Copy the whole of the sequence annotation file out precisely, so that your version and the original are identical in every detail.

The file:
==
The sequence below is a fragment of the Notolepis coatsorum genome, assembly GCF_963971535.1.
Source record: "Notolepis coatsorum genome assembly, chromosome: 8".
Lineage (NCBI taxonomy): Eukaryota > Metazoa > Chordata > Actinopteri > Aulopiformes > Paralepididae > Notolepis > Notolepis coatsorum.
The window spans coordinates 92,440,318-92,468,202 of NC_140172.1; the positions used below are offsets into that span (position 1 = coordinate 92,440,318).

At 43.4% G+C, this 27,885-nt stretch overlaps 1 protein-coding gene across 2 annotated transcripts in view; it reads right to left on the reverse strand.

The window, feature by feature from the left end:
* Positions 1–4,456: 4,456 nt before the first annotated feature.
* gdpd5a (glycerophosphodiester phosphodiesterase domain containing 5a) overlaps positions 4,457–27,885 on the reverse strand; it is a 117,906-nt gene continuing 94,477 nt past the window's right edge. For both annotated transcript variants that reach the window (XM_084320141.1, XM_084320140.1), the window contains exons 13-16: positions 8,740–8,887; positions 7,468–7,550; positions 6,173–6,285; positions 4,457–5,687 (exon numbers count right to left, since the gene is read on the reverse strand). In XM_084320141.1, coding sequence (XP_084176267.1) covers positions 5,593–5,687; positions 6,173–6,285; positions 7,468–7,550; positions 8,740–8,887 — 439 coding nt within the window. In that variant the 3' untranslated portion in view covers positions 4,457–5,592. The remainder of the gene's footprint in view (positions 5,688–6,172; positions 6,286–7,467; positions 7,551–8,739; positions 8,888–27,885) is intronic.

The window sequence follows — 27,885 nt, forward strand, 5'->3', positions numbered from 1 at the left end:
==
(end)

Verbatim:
The sequence below is a fragment of the Notolepis coatsorum genome, assembly GCF_963971535.1.
Source record: "Notolepis coatsorum genome assembly, chromosome: 8".
Lineage (NCBI taxonomy): Eukaryota > Metazoa > Chordata > Actinopteri > Aulopiformes > Paralepididae > Notolepis > Notolepis coatsorum.
The window spans coordinates 92,440,318-92,468,202 of NC_140172.1; the positions used below are offsets into that span (position 1 = coordinate 92,440,318).

At 43.4% G+C, this 27,885-nt stretch overlaps 1 protein-coding gene across 2 annotated transcripts in view; it reads right to left on the reverse strand.

The window, feature by feature from the left end:
* Positions 1–4,456: 4,456 nt before the first annotated feature.
* gdpd5a (glycerophosphodiester phosphodiesterase domain containing 5a) overlaps positions 4,457–27,885 on the reverse strand; it is a 117,906-nt gene continuing 94,477 nt past the window's right edge. For both annotated transcript variants that reach the window (XM_084320141.1, XM_084320140.1), the window contains exons 13-16: positions 8,740–8,887; positions 7,468–7,550; positions 6,173–6,285; positions 4,457–5,687 (exon numbers count right to left, since the gene is read on the reverse strand). In XM_084320141.1, coding sequence (XP_084176267.1) covers positions 5,593–5,687; positions 6,173–6,285; positions 7,468–7,550; positions 8,740–8,887 — 439 coding nt within the window. In that variant the 3' untranslated portion in view covers positions 4,457–5,592. The remainder of the gene's footprint in view (positions 5,688–6,172; positions 6,286–7,467; positions 7,551–8,739; positions 8,888–27,885) is intronic.

The window sequence follows — 27,885 nt, forward strand, 5'->3', positions numbered from 1 at the left end: